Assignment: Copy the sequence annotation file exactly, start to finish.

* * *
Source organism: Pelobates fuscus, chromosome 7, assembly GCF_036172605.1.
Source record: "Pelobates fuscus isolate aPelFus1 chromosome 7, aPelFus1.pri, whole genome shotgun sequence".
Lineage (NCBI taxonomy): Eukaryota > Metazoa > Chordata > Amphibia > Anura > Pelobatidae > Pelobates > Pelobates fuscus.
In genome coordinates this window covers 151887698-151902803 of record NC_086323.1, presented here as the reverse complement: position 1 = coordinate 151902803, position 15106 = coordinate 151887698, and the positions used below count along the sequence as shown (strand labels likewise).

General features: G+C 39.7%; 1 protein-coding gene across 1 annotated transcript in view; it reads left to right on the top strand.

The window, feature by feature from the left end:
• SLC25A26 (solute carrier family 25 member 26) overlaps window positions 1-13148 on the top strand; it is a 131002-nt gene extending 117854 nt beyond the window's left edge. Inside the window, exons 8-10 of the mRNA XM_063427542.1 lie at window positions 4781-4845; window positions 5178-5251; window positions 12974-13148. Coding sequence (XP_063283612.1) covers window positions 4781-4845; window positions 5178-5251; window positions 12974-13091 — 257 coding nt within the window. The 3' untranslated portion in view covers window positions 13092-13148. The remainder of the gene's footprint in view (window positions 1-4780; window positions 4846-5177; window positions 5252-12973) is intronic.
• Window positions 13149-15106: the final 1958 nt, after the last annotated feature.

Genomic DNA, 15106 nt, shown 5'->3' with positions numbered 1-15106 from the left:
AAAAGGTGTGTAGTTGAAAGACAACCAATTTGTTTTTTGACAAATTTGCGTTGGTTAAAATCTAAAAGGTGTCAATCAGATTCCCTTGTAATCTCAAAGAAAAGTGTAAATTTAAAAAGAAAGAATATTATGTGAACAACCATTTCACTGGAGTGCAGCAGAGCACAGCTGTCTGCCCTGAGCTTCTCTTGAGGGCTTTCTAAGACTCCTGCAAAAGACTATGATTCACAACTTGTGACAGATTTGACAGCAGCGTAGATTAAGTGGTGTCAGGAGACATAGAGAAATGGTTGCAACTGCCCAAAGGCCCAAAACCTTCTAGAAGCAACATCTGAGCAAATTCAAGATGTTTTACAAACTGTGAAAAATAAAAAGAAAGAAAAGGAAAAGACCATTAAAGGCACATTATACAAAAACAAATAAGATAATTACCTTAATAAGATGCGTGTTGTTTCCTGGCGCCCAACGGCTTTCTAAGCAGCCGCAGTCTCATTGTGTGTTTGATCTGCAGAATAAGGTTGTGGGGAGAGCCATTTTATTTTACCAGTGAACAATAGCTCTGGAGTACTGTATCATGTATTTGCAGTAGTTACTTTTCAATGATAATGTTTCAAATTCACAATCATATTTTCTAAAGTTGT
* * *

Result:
Source organism: Pelobates fuscus, chromosome 7, assembly GCF_036172605.1.
Source record: "Pelobates fuscus isolate aPelFus1 chromosome 7, aPelFus1.pri, whole genome shotgun sequence".
Lineage (NCBI taxonomy): Eukaryota > Metazoa > Chordata > Amphibia > Anura > Pelobatidae > Pelobates > Pelobates fuscus.
In genome coordinates this window covers 151887698-151902803 of record NC_086323.1, presented here as the reverse complement: position 1 = coordinate 151902803, position 15106 = coordinate 151887698, and the positions used below count along the sequence as shown (strand labels likewise).

General features: G+C 39.7%; 1 protein-coding gene across 1 annotated transcript in view; it reads left to right on the top strand.

The window, feature by feature from the left end:
• SLC25A26 (solute carrier family 25 member 26) overlaps window positions 1-13148 on the top strand; it is a 131002-nt gene extending 117854 nt beyond the window's left edge. Inside the window, exons 8-10 of the mRNA XM_063427542.1 lie at window positions 4781-4845; window positions 5178-5251; window positions 12974-13148. Coding sequence (XP_063283612.1) covers window positions 4781-4845; window positions 5178-5251; window positions 12974-13091 — 257 coding nt within the window. The 3' untranslated portion in view covers window positions 13092-13148. The remainder of the gene's footprint in view (window positions 1-4780; window positions 4846-5177; window positions 5252-12973) is intronic.
• Window positions 13149-15106: the final 1958 nt, after the last annotated feature.

Genomic DNA, 15106 nt, shown 5'->3' with positions numbered 1-15106 from the left:
AAAAGGTGTGTAGTTGAAAGACAACCAATTTGTTTTTTGACAAATTTGCGTTGGTTAAAATCTAAAAGGTGTCAATCAGATTCCCTTGTAATCTCAAAGAAAAGTGTAAATTTAAAAAGAAAGAATATTATGTGAACAACCATTTCACTGGAGTGCAGCAGAGCACAGCTGTCTGCCCTGAGCTTCTCTTGAGGGCTTTCTAAGACTCCTGCAAAAGACTATGATTCACAACTTGTGACAGATTTGACAGCAGCGTAGATTAAGTGGTGTCAGGAGACATAGAGAAATGGTTGCAACTGCCCAAAGGCCCAAAACCTTCTAGAAGCAACATCTGAGCAAATTCAAGATGTTTTACAAACTGTGAAAAATAAAAAGAAAGAAAAGGAAAAGACCATTAAAGGCACATTATACAAAAACAAATAAGATAATTACCTTAATAAGATGCGTGTTGTTTCCTGGCGCCCAACGGCTTTCTAAGCAGCCGCAGTCTCATTGTGTGTTTGATCTGCAGAATAAGGTTGTGGGGAGAGCCATTTTATTTTACCAGTGAACAATAGCTCTGGAGTACTGTATCATGTATTTGCAGTAGTTACTTTTCAATGATAATGTTTCAAATTCACAATCATATTTTCTAAAGTTGT